Let's face it- owning a dog takes lots and lots of time and time is a very precious commodity in this day and age. Luckily, if you have a well-trained, calm, happy, Zen dog, the time that you spend with your dog should be the most relaxing and enjoyable out of your 24 hour day. The problem occurs when people are just too busy to give their dog the attention that they need, deserve and require, which results in "bad behavior". There's no such thing as a bad dog. DogZenergy truly believes this and we also don't believe in bad owners. Dogs are a constant source of love, but also a constant source of guilt. Most of us are really busy. I'm a dog trainer and I find myself feeling very guilty all the time about not giving my dogs enough off-leash time and/or not playing enough training games with them. I am the first to admit it- it's tough to be the perfect dog owner. It's also important to realize that trying to be perfect in any way creates a lot of stress and anxiety that your dog will pick up on. However, always trying your best and not being afraid to ask for help is a must. Ask a neighbor or a friend who doesn't have a dog, but loves them, to borrow your dog for a jog or a trip to the coffee shop. They'll be happy, your dog will be happy and you'll be happy too! Or you can hire a professional dog walker (insert shameless DogZenergy plug here ; ) or sign your dog up for weekly dog park visits. Just by being out and about all day with doggy pals, your dog will be better behaved and more mellow by the time you get home from work. Plus, dog walkers spend all day with dogs so they're very well trained in dealing with doggy problems and if they're good dog walkers, they'll happily help you with any behavioral problems that you've been dealing with. Because I spend all of my time with dogs or with my own dogs, I don't have a ton of time to read, but when I do get around to reading, it's usually about dogs. The last book that I read is called The Tao of Puppies: How to Raise a Good Dog Without Really Trying by Krista Cantrell, and I absolutely loved it. Cantrell's training style closely aligns with the DogZenergy Method in that all training should be an effortless mindfulness all throughout the day. Cantrell emphasizes that people need to relax a little (or a lot) and go with the flow of puppyhood. It's not easy having a puppy, but patience and awareness of puppy behavior will make the process much easier and more fun. Being consistent, but not too rigid is key. Some puppies have different personalities, which she describes as being Ying or Yang. Yang puppies are more active, brave and assertive, while Ying puppies are more submissive, shy and quiet. Both need different approaches to training. She also talks about how every command has a pair. For instance, sit/down, take it/leave it, up/off etc. It makes perfect sense to pair the commands for a puppy's optimum understanding and performance. It also controls the puppy's behavior and their endless energy. Energy has to go somewhere and to deny outlets for it results in resistance. Cantrell offers a very clear, successful approach to puppy training and I would advise everyone to pick up her book, The Tao of Puppies before bringing home their new pup.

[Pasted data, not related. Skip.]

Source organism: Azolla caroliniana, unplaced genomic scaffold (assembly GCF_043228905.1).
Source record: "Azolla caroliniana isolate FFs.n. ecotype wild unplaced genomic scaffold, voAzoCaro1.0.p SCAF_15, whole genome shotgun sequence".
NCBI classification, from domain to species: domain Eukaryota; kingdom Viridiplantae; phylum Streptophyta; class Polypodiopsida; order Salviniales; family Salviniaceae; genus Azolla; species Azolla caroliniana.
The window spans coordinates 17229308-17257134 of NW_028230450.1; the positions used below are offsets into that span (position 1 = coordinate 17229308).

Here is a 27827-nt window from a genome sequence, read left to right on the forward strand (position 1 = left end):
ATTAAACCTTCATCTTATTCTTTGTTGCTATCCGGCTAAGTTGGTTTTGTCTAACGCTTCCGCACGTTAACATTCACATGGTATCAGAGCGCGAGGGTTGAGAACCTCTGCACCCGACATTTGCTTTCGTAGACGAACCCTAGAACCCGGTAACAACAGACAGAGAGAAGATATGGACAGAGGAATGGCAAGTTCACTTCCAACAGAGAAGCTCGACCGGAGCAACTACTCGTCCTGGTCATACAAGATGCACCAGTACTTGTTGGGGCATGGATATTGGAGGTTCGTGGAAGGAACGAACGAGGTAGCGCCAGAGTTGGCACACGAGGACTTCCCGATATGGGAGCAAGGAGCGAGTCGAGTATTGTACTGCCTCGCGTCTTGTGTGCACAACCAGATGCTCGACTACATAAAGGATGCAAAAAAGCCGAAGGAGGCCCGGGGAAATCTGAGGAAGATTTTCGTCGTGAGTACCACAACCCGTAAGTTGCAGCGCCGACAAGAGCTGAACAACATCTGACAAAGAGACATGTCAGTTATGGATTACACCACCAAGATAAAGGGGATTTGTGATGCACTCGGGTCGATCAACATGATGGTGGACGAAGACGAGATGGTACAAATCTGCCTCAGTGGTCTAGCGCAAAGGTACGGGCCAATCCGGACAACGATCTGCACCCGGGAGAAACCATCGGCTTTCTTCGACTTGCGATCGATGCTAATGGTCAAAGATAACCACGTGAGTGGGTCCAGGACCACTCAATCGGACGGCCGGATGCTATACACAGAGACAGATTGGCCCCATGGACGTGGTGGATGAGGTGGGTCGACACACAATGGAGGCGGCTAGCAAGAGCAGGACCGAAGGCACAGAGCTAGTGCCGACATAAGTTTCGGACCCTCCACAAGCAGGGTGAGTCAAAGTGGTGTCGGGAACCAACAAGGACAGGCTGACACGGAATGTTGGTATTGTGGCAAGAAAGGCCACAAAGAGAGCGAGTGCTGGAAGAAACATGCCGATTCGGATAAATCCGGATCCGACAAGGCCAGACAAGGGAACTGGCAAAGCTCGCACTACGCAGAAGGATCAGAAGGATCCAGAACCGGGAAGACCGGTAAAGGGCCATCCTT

To train your dog with little time, it's important to be mindful of your everyday interactions and habits with your dog. That being said, understand that your dog is constantly understanding you through the process of operant conditioning- the law of cause and effect. If your dog does something and you give attention to it or not, your dog will learn based on the observation and experience of that moment. You may be busy, but taking a second out of your day to quickly reward your dog for good behavior will make the world of difference. For example, if your dog comes up to you and automatically sits patiently without nudging, jumping or whining, reach down and give your dog a pet and a "good girl". I promise it will only take a second. If your dog is quietly laying on her bed instead of the couch or in your guests lap, walk over and give another "good girl". Capture the good moments with positive reinforcement and praise and you will quickly and easily shape your puppy into a good dog.
Weaving in good dog owner habits throughout your day will also shape up your dog and encourage good behavior. For example, simply asking your dog to sit and "leave it" before putting his food bowl down will foster your dog's self control and calmness. Your dog will learn to follow your wishes instead of charging or lunging for anything that he wants. Same goes with the front door, back gate, the car, or any access to fun and exiting things. By teaching your dog to sit and wait for things that he wants, you are actively training your dog throughout the day to ask permission for all things good. Does your dog want a belly rub? Ask for a down/stay first. Does your dog want to jump up onto the couch? Teach him to wait for permission only and invite him with the "up" command. Does your dog want to go for a walk? Ask for a down before putting on the leash. Does your dog want sniff and smell on a walk? Ask him to heel for fifty feet and then reward the behavior with "Ok, go ahead". You should be the gatekeeper to all things good in his life and your dog should be rewarded with these things if he follows your clear, consistent and benevolent leadership all throughout the day. All of these things require mindfulness of your dog's daily interactions with you, but it only requires a few minutes here and there to shape up your dog's behavior. So go get busy! Just kidding!